Georgia loses dispute with Greek and Israeli oil investors
Ioannis Kardassopoulos and Ron Fuchs v. The Republic of Georgia (ICSID Case Nos. ARB/05/18 and ARB/07/15)
Martin D. Brauch
Two oil traders have been awarded more than US$45 million each in damages from the Republic of Georgia in an ICSID award that advances a broad interpretation of the fair and equitable treatment (FET) standard.
The claimants, Ioannis Kardassopoulos and Ron Fuchs, are the co-owners of Tramex International, which in 1992 formed a joint venture (called GTI) with the state-owned Georgian Oil. A year later, GTI obtained a 30-year concession over Georgia’s main oil pipeline. However, in 1996 Georgia terminated GTI’s concession and turned over some of the rights previously held by GTI to a consortium of transnational oil companies.
A governmental commission established in 1996 considered compensating Kardassopoulos and Fuchs. But a new governmental commission established in 2004 finally concluded that the investors were not entitled to any compensation.
In response, Kardassopoulos, a Greek national, initiated arbitration against Georgia in August 2005, claiming that Georgia breached the expropriation and the FET provisions of the Georgia-Greece BIT and of the Energy Charter Treaty (ECT). A year and a half later, Fuchs, an Israeli national, initiated proceedings on the same facts, but only on FET grounds under the Georgia-Israel BIT.
The same arbitral tribunal adjudicated both cases jointly. The tribunal affirmed its jurisdiction over Kardassopoulos’ expropriation claim under the ECT, as well as over both investors’ FET claims under the two BITs.
Georgia argued that the investors should not be heard because the claim was untimely, having waited ten years to file their case. But the tribunal dismissed this argument on the grounds that the delay was not unreasonable or unjustified—the investors had sought compensation from 1996 until 2004 and were reasonably led to believe that they would receive compensation.
Georgia also raised three contractual defences to the Joint Venture Agreement between Tramex and Georgian Oil—unconscionability, misrepresentation and lack of performance. These arguments were also rejected, as the tribunal concluded that Georgia was not disadvantaged in the negotiations, that the investors did not misrepresent their experience and financial resources, and that they substantially performed the contract until Georgia deprived them of their rights.
In its 3 March 2010 award, the tribunal concluded that Kardassopoulos’ investment was unlawfully expropriated in violation of the ECT, because Georgia neither provided “prompt, adequate and effective” compensation nor conducted the expropriation under due process of law. Endorsing ADC v. Hungary, the tribunal found that the investors did not have a “reasonable chance within a reasonable time” to be heard and claim their rights.
The tribunal then turned to Fuchs’ fair and equitable treatment claim, interpreting the standard broadly as a violation of the investor’s “reasonable expectations.” Although the Georgia-Israel BIT only entered into force after the expropriatory acts, the tribunal considered that Georgia’s assurances of compensation after the investment gave Fuchs legitimate expectations of a fair and equitable compensation process.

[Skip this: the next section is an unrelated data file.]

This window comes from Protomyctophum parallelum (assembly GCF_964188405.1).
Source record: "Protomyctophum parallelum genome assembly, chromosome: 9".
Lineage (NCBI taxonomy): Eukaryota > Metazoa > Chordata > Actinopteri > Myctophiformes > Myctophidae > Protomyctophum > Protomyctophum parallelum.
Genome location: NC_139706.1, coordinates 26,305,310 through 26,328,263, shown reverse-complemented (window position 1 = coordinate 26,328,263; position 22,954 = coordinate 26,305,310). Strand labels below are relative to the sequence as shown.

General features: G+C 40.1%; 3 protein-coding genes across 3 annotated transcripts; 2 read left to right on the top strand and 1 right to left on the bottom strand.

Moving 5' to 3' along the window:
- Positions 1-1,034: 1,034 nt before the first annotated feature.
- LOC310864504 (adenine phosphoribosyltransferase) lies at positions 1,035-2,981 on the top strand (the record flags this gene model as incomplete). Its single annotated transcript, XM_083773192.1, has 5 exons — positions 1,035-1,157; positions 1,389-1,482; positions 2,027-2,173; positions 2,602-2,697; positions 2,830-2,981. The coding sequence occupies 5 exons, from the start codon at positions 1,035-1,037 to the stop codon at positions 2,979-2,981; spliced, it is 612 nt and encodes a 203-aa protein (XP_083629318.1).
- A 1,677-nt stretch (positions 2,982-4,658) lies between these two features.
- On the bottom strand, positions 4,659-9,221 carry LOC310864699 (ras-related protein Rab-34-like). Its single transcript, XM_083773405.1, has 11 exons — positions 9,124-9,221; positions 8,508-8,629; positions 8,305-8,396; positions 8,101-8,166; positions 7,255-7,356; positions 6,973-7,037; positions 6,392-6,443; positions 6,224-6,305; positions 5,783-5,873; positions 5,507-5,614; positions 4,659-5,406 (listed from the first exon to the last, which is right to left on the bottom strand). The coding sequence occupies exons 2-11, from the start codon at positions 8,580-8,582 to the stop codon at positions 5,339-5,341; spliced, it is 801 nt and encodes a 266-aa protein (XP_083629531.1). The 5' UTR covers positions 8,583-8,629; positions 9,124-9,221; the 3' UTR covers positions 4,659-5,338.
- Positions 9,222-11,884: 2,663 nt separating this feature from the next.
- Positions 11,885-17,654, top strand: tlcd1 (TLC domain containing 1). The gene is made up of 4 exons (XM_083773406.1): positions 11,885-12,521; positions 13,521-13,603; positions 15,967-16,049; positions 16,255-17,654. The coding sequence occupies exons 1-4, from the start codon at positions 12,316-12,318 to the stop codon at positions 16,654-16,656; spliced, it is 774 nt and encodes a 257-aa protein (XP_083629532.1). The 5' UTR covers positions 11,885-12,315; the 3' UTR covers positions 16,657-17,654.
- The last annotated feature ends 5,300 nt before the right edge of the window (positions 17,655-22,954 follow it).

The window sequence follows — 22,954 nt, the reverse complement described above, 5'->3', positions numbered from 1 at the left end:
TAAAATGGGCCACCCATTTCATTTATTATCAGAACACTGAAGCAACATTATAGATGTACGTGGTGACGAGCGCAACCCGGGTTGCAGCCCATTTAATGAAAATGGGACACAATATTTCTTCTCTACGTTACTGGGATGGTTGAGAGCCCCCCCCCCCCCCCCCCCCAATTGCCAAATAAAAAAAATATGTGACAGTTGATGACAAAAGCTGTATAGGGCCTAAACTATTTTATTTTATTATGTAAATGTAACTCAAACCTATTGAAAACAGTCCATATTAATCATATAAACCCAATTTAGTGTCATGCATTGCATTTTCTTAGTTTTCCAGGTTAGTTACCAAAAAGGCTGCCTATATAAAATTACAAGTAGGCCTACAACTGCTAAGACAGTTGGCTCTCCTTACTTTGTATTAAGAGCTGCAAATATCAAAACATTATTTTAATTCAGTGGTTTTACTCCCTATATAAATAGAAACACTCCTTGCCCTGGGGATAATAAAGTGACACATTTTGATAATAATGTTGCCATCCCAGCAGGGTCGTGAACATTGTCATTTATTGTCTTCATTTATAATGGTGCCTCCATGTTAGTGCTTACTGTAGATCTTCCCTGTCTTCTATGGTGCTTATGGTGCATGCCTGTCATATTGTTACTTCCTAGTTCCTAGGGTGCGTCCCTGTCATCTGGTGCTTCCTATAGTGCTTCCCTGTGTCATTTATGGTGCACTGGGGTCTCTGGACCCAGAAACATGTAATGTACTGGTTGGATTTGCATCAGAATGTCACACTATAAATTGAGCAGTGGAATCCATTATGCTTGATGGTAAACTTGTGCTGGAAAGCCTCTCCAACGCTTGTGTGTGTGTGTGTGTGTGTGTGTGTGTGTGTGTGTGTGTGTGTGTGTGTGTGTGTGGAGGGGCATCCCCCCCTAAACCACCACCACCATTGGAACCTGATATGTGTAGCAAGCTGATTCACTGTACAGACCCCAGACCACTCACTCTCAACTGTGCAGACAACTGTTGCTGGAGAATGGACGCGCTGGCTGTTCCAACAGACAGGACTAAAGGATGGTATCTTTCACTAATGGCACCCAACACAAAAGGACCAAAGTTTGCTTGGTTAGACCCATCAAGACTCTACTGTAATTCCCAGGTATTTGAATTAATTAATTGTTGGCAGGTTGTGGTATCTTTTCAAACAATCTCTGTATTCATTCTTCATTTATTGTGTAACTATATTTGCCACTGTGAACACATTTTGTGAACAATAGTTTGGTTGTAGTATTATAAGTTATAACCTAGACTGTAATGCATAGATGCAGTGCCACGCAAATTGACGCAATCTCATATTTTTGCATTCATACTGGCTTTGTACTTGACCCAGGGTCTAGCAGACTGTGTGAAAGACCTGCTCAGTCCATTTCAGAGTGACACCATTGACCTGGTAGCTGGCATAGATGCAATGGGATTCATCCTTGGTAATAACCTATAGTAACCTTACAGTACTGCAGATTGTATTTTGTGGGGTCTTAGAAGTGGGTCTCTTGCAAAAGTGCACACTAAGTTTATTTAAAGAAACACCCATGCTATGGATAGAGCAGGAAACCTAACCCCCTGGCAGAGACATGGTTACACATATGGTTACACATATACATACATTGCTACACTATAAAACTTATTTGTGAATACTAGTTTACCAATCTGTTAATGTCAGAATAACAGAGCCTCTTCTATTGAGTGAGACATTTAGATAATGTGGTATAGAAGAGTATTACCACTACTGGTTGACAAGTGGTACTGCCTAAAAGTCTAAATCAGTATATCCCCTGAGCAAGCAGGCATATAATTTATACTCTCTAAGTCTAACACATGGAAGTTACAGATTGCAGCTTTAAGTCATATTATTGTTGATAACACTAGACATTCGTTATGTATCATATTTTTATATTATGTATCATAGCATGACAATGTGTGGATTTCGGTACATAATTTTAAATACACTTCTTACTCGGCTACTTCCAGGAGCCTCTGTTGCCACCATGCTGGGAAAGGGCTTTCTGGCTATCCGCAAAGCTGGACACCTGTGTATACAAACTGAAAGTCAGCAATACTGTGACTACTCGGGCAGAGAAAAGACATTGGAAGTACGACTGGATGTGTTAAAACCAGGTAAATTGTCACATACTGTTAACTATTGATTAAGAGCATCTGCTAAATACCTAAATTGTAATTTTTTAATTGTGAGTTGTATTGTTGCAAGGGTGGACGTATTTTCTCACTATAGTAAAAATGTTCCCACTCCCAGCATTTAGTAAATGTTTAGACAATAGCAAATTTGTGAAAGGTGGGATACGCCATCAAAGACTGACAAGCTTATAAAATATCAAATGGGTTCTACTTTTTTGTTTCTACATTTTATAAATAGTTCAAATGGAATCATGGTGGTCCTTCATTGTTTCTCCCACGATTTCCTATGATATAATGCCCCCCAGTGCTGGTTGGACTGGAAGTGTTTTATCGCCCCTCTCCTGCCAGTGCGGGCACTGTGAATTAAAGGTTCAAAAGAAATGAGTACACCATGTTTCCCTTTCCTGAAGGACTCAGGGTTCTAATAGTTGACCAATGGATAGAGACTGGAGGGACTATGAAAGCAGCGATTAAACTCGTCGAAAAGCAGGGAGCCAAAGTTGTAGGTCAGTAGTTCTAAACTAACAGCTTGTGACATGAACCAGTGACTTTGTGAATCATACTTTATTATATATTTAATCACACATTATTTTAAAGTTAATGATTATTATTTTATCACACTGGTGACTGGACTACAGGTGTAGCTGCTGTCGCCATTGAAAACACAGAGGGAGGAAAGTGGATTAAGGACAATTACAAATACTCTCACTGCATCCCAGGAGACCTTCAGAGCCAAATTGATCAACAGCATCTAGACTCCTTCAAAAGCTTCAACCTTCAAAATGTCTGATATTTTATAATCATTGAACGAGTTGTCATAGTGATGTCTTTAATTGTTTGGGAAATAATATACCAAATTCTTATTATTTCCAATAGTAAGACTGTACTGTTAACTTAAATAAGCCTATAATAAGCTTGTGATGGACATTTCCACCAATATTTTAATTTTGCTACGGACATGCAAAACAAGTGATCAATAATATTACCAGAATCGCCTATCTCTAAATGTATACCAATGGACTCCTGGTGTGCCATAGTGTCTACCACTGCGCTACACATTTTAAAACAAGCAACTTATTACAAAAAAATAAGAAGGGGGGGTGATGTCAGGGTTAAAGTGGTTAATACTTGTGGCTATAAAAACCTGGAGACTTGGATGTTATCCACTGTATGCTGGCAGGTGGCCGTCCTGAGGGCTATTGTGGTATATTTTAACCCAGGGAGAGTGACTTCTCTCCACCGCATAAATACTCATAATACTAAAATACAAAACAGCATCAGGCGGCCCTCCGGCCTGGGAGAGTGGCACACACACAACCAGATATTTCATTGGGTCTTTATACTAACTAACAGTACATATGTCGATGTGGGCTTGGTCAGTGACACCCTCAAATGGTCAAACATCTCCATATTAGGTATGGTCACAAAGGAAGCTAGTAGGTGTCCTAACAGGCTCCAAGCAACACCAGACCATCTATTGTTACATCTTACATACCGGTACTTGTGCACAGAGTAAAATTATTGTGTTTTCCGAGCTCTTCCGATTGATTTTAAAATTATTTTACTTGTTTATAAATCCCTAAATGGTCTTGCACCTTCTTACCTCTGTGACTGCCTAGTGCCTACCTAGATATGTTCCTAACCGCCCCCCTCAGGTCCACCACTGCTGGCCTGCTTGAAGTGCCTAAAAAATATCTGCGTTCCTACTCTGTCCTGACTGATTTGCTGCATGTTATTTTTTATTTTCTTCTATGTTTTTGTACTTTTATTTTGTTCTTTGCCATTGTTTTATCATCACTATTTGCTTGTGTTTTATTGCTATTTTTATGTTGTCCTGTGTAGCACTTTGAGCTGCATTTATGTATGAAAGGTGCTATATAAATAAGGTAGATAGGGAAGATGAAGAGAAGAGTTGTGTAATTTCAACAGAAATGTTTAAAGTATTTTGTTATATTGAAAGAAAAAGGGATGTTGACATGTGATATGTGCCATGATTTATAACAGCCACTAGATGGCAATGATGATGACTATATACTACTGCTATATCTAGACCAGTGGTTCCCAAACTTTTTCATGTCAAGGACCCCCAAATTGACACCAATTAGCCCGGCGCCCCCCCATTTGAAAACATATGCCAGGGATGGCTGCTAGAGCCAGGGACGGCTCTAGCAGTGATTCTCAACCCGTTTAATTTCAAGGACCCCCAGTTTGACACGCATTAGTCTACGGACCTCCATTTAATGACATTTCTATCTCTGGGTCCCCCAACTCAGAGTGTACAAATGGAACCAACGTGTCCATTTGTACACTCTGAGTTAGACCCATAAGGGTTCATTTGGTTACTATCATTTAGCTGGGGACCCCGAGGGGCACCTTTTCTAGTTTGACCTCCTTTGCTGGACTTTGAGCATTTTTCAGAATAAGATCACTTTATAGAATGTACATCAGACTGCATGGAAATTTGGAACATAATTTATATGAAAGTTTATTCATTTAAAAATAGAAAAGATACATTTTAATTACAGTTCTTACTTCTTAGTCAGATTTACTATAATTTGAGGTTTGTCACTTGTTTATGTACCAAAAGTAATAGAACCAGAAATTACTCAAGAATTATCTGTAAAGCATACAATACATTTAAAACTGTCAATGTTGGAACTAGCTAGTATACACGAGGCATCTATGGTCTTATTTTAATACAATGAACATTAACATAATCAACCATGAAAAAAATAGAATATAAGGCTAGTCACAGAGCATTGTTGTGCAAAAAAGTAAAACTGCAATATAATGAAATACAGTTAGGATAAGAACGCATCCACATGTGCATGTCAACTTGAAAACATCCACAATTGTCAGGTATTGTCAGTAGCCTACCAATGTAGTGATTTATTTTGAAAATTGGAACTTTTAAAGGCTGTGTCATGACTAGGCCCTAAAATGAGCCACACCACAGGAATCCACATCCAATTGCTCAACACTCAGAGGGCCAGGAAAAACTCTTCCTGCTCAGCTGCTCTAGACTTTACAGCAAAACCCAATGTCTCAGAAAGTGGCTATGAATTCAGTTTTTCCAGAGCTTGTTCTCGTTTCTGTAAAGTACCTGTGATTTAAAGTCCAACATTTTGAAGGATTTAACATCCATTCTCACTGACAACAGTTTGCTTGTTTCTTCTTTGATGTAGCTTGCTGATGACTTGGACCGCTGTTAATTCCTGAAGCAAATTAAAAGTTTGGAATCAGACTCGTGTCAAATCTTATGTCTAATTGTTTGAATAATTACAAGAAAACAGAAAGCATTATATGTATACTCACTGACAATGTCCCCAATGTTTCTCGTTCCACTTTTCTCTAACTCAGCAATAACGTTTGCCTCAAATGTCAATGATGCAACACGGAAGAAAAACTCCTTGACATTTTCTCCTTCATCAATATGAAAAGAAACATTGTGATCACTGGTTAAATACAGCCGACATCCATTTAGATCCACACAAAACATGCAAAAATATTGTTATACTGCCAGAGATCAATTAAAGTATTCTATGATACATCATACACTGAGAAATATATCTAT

In light of the treaty’s preamble, which sets out its object and purpose as promoting “conditions favorable for investors and investments,” the tribunal interpreted the FET protection as far-reaching, both temporally and content-wise. It noted:
“[T]he fact that it was after the investment was made that specific assurances of compensation were given, which assurances gave rise to a specific expectation of compensation, does not preclude Mr. Fuchs from holding throughout the term of his investment the legitimate expectation that Georgia would conduct itself vis-à-vis his investment in a manner that was reasonably justifiable and did not manifestly violate basic requirements of consistency, transparency, even-handedness and non-discrimination.”
On damages, the tribunal invoked the customary international law standard since there were no specific treaty provisions on the amount of compensation for unlawful expropriation. Counsel for Kardassopoulos argued that the unlawful character of the expropriation should result in damages greater than those owing in case of a lawful expropriation. Specifically, Kardassopoulos sought damages equal tothe value of his rights prior to the expropriation, plus any lost profits, or the value of its rights at the date of the award, whichever was determined to be higher.
In contrast with a recent judgment of the European Court of Human Rights’ Grand Chamber, the tribunal agreed with Kardassopoulos that damages should be calculated on the date of the arbitral award, rather than the earlier date of the expropriation. However, in the end, the tribunal considered that Kardassopoulos would likely have sold his shares in GTI in 1995, and for this reason determined that he should not be compensated for the value gained between the expropriation and the award date. Thus, it awarded Kardassopoulos damages of US$15.1 million, based on the fair market value of his rights on 10 November 1995, a few months prior to the final act of expropriation, to ensure restitution of the market value the investment had before any expropriatory act.
The tribunal followed the same reasoning regarding compensation for the FET breach. It found that since the FET breach led to the same consequence as the unlawful expropriation—depriving the investors of their investment without compensation—there was no reason to differentiate between the damage caused to the two claimants; thus Fuchs was also awarded US$15.1 million.